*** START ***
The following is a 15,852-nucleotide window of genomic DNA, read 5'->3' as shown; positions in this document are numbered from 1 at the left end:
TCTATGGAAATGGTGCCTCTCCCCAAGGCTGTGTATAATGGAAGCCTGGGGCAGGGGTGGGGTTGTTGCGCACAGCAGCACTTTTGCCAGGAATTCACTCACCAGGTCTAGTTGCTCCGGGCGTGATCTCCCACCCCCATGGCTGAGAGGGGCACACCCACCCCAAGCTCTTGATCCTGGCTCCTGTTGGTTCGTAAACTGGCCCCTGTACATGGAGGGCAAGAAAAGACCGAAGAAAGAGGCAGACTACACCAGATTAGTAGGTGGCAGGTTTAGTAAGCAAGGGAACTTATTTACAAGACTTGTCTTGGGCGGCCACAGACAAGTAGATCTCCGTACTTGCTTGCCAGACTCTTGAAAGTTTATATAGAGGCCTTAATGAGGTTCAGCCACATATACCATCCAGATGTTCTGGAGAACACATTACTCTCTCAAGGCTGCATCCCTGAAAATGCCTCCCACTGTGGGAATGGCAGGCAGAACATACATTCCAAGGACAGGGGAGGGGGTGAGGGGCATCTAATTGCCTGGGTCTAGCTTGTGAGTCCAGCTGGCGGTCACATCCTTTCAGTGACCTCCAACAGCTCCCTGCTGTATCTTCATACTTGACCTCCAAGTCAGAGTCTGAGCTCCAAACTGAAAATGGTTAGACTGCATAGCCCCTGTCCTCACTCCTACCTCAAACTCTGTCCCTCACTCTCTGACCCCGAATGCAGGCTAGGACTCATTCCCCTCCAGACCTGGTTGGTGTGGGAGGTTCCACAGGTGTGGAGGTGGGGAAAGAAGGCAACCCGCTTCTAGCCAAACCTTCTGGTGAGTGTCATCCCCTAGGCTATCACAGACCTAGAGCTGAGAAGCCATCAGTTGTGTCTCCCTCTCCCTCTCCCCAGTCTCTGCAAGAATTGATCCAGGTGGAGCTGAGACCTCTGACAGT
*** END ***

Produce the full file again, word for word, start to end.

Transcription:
The following is a 15,852-nucleotide window of genomic DNA, read 5'->3' as shown; positions in this document are numbered from 1 at the left end:
TCTATGGAAATGGTGCCTCTCCCCAAGGCTGTGTATAATGGAAGCCTGGGGCAGGGGTGGGGTTGTTGCGCACAGCAGCACTTTTGCCAGGAATTCACTCACCAGGTCTAGTTGCTCCGGGCGTGATCTCCCACCCCCATGGCTGAGAGGGGCACACCCACCCCAAGCTCTTGATCCTGGCTCCTGTTGGTTCGTAAACTGGCCCCTGTACATGGAGGGCAAGAAAAGACCGAAGAAAGAGGCAGACTACACCAGATTAGTAGGTGGCAGGTTTAGTAAGCAAGGGAACTTATTTACAAGACTTGTCTTGGGCGGCCACAGACAAGTAGATCTCCGTACTTGCTTGCCAGACTCTTGAAAGTTTATATAGAGGCCTTAATGAGGTTCAGCCACATATACCATCCAGATGTTCTGGAGAACACATTACTCTCTCAAGGCTGCATCCCTGAAAATGCCTCCCACTGTGGGAATGGCAGGCAGAACATACATTCCAAGGACAGGGGAGGGGGTGAGGGGCATCTAATTGCCTGGGTCTAGCTTGTGAGTCCAGCTGGCGGTCACATCCTTTCAGTGACCTCCAACAGCTCCCTGCTGTATCTTCATACTTGACCTCCAAGTCAGAGTCTGAGCTCCAAACTGAAAATGGTTAGACTGCATAGCCCCTGTCCTCACTCCTACCTCAAACTCTGTCCCTCACTCTCTGACCCCGAATGCAGGCTAGGACTCATTCCCCTCCAGACCTGGTTGGTGTGGGAGGTTCCACAGGTGTGGAGGTGGGGAAAGAAGGCAACCCGCTTCTAGCCAAACCTTCTGGTGAGTGTCATCCCCTAGGCTATCACAGACCTAGAGCTGAGAAGCCATCAGTTGTGTCTCCCTCTCCCTCTCCCCAGTCTCTGCAAGAATTGATCCAGGTGGAGCTGAGACCTCTGACAGT